The efficacy data for Pfizer’s oral COVID-19 drug now look so appealing that the Big Pharma company is boosting manufacturing capacity even before an expected emergency use authorization from the FDA.
Pfizer now expects to make 80 million courses of COVID drug Paxlovid by the end of 2022, Pfizer CEO Albert Bourla, Ph.D., told CNBC during a Monday interview. The company previously said it plans to have capacity to make 50 million courses.
The revelation came after Merck reported the risk reduction in hospitalization and death from its Ridgeback Therapeutics-partnered COVID antiviral, molnupiravir, fell from 50% to 30% in the final analysis. The updated result fueled expectations of increased demand for Paxlovid, which has shown an 89% risk reduction in outpatients.
Pfizer has filed Paxlovid for an FDA emergency use authorization and has signed a contract to provide 10 million courses to the U.S. government by 2022 for $5.29 billion.
Meanwhile, Pfizer is investing up to $1 billion to support the manufacturing and distribution of the COVID drug, including potentially signing on contract manufacturers, the company has said. It isn’t immediately clear whether the extra courses will come from Pfizer’s own facilities or external help.
The emergence of the new coronavirus variant, omicron, stoked concerns of the power of existing vaccines and therapeutics. Despite those worries, Paxlovid will likely still be effective, Bourla said.
“The good news is when it comes to our treatment, it was designed with that in mind, it was designed with the fact that most mutations are coming in the spikes,” Bourla said on CNBC’s “Squawk Box.”
The SARS-CoV-2 coronavirus behind COVID-19 uses the spike protein on its surface to infect healthy cells. Paxlovid is a protease inhibitor that’s designed to block an enzyme that the virus needs to replicate.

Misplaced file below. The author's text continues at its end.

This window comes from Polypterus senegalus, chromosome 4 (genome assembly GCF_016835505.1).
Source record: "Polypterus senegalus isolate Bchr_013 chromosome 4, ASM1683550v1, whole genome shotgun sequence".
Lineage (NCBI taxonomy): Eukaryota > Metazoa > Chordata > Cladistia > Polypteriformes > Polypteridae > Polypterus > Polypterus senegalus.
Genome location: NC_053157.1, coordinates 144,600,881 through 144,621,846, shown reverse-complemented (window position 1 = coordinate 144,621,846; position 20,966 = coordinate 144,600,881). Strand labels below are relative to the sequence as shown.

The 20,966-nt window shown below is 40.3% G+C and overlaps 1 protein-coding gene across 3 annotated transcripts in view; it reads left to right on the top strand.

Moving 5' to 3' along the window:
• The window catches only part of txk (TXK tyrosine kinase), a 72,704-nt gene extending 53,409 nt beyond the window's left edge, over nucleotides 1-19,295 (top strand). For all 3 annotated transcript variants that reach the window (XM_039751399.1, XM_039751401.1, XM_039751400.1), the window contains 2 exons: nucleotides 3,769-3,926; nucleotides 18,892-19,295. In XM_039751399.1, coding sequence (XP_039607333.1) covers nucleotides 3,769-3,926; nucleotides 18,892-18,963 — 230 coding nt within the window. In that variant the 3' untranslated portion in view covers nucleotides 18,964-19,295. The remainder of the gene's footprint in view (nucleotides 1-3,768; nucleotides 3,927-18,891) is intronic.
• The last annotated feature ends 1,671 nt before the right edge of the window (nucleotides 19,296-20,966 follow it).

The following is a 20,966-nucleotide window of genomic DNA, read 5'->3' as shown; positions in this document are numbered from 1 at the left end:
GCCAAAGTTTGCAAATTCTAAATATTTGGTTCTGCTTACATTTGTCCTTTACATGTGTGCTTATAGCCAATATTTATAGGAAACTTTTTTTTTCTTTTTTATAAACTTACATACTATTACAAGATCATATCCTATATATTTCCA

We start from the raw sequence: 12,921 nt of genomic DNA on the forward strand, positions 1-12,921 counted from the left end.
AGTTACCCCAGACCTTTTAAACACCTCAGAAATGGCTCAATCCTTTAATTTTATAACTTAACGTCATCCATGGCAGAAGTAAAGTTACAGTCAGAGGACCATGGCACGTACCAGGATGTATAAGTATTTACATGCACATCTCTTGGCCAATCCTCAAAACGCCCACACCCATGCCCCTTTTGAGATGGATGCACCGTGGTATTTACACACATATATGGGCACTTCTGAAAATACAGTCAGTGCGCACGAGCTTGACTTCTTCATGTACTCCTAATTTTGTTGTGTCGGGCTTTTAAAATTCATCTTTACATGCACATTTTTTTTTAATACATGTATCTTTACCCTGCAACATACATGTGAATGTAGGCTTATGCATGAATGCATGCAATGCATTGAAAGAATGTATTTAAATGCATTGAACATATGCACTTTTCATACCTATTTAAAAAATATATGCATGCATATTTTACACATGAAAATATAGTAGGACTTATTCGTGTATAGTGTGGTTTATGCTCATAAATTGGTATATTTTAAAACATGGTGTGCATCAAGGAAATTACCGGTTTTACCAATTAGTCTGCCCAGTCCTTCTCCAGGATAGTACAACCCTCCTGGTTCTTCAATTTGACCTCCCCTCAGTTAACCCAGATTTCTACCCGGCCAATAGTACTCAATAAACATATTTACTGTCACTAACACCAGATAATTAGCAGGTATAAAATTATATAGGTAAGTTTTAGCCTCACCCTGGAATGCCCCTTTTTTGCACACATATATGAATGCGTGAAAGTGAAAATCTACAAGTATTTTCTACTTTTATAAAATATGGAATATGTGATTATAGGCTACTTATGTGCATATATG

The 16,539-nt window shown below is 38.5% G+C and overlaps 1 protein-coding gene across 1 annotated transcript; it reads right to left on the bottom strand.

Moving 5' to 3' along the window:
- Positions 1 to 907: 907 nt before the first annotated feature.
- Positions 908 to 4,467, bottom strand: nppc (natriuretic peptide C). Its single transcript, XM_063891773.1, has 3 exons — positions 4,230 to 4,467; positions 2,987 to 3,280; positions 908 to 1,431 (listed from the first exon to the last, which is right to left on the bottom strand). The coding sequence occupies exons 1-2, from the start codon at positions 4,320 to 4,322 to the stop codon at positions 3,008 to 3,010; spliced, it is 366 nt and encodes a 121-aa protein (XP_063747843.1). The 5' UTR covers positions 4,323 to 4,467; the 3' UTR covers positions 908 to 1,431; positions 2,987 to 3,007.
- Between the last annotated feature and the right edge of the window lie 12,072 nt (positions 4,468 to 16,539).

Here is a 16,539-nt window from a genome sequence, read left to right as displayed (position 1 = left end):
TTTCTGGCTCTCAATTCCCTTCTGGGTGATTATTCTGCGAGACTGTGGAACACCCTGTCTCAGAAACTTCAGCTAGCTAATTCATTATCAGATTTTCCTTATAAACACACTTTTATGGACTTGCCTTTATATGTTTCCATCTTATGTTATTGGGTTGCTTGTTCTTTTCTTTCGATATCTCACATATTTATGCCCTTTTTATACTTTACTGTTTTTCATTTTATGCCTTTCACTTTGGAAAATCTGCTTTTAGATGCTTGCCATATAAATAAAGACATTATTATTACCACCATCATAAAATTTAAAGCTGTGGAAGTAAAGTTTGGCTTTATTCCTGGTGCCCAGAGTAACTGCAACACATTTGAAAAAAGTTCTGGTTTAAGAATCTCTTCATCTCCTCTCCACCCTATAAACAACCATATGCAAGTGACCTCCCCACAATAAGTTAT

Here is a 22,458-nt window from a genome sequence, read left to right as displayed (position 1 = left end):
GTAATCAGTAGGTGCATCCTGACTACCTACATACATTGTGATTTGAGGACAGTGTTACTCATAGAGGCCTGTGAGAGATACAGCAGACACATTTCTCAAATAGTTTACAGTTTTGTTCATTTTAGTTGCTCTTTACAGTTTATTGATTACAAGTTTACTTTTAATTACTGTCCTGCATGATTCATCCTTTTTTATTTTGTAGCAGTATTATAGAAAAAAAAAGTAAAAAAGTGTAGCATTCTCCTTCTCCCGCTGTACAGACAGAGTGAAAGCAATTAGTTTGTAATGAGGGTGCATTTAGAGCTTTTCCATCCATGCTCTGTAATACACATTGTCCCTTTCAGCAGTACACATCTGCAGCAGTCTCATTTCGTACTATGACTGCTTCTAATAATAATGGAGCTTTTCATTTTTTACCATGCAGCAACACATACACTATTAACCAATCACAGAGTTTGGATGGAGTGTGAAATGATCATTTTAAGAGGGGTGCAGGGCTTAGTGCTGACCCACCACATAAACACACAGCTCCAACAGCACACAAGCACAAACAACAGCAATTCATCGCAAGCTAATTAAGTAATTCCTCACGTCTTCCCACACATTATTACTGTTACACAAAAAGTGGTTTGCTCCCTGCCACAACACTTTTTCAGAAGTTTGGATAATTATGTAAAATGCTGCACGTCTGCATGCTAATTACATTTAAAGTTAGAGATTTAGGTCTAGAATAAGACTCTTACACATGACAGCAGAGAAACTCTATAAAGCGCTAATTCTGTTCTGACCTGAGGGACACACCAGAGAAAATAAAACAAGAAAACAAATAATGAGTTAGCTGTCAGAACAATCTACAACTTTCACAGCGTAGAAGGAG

With molnupiravir’s efficacy slump and Roche’s retreat from its Atea Pharmaceuticals-partnered COVID pill program, Pfizer’s now looks to be the king in oral COVID treatment.
Before Merck’s data update and Pfizer’s capacity increase, SVB Leerink analyst Geoffrey Porges projected Paxlovid could contribute $24.2 billion to Pfizer’s top-line in 2022 alone. Also thanks to an estimated $29.7 billion from BioNTech-shared COVID vaccine Comirnaty, Pfizer’s total revenue next year could exceed $100 billion, Porges said in an investor note last week.
by Angus Liu
Hybrid closed-loop systems rely on an algorithm to first analyze real-time blood sugar readings from a continuous glucose monitor, then use the results to adjust an insulin pump’s output as needed throughout the day. In this case, the algorithm was developed by Diabeloop, the CGM is a Dexcom G6 sensor, and the insulin pump comes from ViCentra.
Boehringer Ingelheim has acquired bacterial cancer therapy company T3 Pharmaceuticals in a deal that could be worth up to 450 million Swiss francs ($508 million). The addition of Allschwil, Switzerland-based T3 will “significantly expand” the German drugmaker’s immuno-oncology pipeline and aligns with some of the company’s existing R&D programs.
EuroAPI has completed the acquisition of BianoGMP, a contract development and manufacturing organization (CDMO) specializing in oligonucleotides. The acquisition, announced in August, further differentiates its value proposition to support a broader client base across the whole oligonucleotide development continuum, from research to commercialization, EuroAPI said.